What’s Your Power Song?

Do you know what a “Power Song” is?

runner2In 2006, Nike and Apple collaborated to release the Nike+ iPod kit which included a sensor that you inserted in your running shoes which would then track various things like your pace, distance covered and calories burned.

All nifty bits of data to help enhance your training and make workouts more interesting.

The sensor paired up with your iPod so you could hear updates via your headphones.

One of the most amazing features of Nike+ was the option to set your personal preference for your “Power Song.”

That’s your “go to” song when you need an energy boost. You know what I mean…the song that never fails to get you moving a little quicker.

One of my readers commented that she used to take an instructor’s aerobics class solely because he would always play THE SONG that never failed to get her moving and “made the entire workout worthwhile.”

That, my friend, is a Power Song.

In Nike+ you can program your system so that, if your pace drops below a certain level, the music automatically shifts to your Power Song to kick your butt into gear.

How cool is that?

I bought my first mp3 player back in 2001 and I remember it could only hold 74 minutes worth of music! I was running my first half marathon in San Francisco, and the song that pumped me up when I started to flag was…

One of my long time spinners recently revealed to me that his Power Song is another classic from the 80s, “Eye of the Tiger” by Survivor. Check out the hairdos in this slightly corny music video:

And another die hard gym member loves this song:

So what’s your Power Song? Make sure you have it handy to don’t hesitate to flip it on as needed!

Posted on Oct 29, 2013

Putting Your Workout Into High Gear

“Putting Your Workout Into High Gear”

topspeed7I’ve written quite a bit about the benefits of exercising to music that you know. That can mean playing current hits from the radio or taking it “old school” and playing classic songs from your past.

But besides activating your emotions, another motivating factor of music can be tempo or the speed of a song, measured in beats per minute (BPM).

Sometimes simply because the beat of a song is at a higher BPM, you’ll begin moving faster.

To read another article about the benefits of speed, check out “The Need for Speed”.

Not only can the music motivate you to move faster, but a study cited in Scientific American states that athletes who worked out to the rhythmic beat of music were able to endure a lot longer and used 7% less oxygen than the athletes who didn’t workout to music.

So when you’re just not feeling quite as motivated or maybe when you’re pumped up and want to get a huge adrenaline rush, try playing music that’s 150 BPM or faster.

For instance, I took my dog to the beach the other day and was feeling a little bit lazy. So although I don’t usually run with headphones on at the beach, I got out my iPod, played the following cardio mix called, “Top Speed 7” which runs at 170 BPM and suddenly I was flying down the beach.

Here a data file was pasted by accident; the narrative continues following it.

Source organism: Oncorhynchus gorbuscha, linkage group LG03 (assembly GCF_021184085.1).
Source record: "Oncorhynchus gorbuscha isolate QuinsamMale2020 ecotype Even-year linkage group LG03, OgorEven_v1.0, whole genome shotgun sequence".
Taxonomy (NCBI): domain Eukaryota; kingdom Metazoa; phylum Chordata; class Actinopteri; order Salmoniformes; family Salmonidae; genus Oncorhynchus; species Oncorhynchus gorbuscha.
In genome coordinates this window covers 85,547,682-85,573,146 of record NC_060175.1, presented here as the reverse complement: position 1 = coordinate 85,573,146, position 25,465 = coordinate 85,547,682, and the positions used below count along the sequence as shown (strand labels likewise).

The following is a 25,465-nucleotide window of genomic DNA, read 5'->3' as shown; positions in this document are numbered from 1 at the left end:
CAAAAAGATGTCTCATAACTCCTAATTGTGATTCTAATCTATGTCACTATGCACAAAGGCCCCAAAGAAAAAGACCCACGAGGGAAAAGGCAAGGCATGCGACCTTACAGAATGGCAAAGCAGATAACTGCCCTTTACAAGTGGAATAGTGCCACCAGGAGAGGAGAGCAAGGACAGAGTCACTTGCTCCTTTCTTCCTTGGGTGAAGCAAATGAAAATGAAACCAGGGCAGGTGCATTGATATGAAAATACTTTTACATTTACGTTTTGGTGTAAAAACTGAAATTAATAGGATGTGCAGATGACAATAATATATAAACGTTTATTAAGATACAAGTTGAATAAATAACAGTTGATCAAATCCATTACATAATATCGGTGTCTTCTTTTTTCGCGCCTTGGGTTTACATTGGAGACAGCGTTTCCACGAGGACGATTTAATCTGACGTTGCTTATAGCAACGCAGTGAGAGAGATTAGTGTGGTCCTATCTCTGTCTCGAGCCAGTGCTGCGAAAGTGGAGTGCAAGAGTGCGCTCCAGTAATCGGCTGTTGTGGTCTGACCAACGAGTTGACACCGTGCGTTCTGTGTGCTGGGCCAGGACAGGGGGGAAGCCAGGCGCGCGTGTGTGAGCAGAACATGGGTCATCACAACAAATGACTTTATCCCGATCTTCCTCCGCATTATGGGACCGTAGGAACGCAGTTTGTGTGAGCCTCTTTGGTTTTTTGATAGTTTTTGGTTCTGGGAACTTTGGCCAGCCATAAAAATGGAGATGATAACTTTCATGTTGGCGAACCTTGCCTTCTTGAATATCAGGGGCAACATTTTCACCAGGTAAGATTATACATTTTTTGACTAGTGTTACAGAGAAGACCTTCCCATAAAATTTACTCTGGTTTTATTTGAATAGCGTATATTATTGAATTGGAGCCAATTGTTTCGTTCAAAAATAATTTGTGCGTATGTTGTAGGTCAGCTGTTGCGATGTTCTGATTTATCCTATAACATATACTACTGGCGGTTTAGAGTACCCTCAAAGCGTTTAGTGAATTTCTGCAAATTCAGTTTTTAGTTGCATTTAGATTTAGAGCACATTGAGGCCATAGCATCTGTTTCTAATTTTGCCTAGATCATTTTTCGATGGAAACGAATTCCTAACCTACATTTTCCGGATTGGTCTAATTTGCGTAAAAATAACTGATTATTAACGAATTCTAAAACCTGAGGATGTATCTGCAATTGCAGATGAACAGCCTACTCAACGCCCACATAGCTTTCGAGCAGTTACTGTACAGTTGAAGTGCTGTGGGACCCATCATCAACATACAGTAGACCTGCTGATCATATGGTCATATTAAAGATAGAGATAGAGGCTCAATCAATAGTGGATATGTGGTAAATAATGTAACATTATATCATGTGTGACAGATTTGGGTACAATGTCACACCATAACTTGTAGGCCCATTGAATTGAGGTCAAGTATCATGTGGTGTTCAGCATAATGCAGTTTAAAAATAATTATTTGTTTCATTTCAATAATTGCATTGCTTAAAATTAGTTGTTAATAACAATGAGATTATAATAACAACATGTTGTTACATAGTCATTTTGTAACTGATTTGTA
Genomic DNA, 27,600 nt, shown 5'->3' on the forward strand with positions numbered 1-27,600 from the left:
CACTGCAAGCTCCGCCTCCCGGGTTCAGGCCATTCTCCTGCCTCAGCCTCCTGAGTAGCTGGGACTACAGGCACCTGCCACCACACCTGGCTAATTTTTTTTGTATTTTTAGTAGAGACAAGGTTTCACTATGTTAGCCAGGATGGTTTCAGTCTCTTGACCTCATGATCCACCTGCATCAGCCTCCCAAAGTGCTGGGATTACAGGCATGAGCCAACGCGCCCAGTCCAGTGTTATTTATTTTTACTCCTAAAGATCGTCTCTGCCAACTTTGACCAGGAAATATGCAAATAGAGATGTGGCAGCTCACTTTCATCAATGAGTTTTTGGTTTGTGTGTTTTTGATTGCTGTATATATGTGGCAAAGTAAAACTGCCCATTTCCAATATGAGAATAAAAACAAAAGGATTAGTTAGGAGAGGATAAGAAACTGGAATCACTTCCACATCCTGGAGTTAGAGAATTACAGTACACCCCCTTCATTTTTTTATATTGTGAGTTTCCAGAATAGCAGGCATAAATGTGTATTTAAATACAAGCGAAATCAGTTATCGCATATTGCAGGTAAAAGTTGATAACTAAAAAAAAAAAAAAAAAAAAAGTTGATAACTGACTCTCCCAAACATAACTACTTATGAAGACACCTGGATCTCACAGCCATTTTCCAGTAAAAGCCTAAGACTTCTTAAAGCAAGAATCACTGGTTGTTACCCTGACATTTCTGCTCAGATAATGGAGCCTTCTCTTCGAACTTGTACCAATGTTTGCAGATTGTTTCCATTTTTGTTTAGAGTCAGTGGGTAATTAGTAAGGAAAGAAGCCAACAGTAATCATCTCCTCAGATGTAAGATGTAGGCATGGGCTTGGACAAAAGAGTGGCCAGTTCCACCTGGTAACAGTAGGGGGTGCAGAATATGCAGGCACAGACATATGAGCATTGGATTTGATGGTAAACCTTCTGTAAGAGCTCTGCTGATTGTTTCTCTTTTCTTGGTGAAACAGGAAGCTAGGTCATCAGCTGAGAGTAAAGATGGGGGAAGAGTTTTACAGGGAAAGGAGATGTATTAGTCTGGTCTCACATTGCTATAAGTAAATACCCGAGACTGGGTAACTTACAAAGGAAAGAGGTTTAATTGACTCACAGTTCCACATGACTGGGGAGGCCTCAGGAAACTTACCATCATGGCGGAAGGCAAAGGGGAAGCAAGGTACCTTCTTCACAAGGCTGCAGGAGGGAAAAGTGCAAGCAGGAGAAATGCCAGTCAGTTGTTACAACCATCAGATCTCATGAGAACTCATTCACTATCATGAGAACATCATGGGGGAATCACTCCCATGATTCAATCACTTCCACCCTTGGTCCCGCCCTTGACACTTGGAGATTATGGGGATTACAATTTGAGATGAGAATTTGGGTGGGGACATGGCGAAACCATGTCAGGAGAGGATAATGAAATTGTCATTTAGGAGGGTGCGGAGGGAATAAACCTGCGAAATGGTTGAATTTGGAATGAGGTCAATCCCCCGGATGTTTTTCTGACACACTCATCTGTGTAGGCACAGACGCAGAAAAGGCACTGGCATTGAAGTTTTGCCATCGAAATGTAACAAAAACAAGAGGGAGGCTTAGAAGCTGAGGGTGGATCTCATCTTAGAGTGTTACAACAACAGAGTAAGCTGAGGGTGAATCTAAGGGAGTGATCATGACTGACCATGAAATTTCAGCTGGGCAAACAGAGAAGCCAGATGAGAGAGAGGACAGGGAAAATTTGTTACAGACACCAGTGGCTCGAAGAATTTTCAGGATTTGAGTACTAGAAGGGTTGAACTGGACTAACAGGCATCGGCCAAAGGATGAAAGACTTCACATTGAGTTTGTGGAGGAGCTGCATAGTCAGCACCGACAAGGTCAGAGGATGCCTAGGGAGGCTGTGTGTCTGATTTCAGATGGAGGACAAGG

I think even my dog was surprised!

And I only recognized one or two songs, so that wasn’t the motivating factor. It was the fast beat that periodically faded and then ramped up again that kept me feeling great. Sample this mix here:

Length: 46:03
Format: Continuous and square
Tempo: 170 bpm

Posted on Oct 18, 2013

The Need for Speed…

“The Need for Speed…”

topspeedI received a lot of comments from readers on a recent post about the definition of “good workout music” saying that when it comes to exercising, they love upbeat, fast-paced music.

I have to say that, although I am a big fan of mixing things up, I love my music fast and I love it loud!

I was participating in an indoor cycling instructor training earlier this year and the main gimmick of this training centered around using videos projected onto a large screen which simulate cycling on the highways of Italy or through the forest of Yosemite.

Because the training company really wanted to emphasize the importance of the visual props, the Master Instructor leading us through the training advised us to keep the volume of our music lower, more like background music than anything else.

He said that the verbal cues you give in conjunction with what’s going on in the videos will be the more motivating factor and that music would only be a distraction.

However, as he led us through a Master Class, I felt less than inspired. And from where I was sitting, I was able to observe that the other instructors and gym members were putting out an average effort at best, until…

This song came on:

Suddenly, all of the instructors started hooting and hollering and everyone instantly started spinning a lot faster and sweating a whole lot more.

That just confirmed for me that, in this instance, the music was by far the more motivating factor.

On that note, check out there two great, F-A-S-T continuous mixes.

#1: Top Speed, Classics Edition (180 bpm)

Length: 53 minutes
Format: Continuous and square
Tempo: 180 bpm

#2: Cardio Mix by DJ Javier 

Length: 33:34
Format: Continuous
Tempo: 152 – variable

Posted on Oct 2, 2013

Shouts Outs…

Contact Info

Currently Playing On Spotify...

49 years ago

49 years ago

49 years ago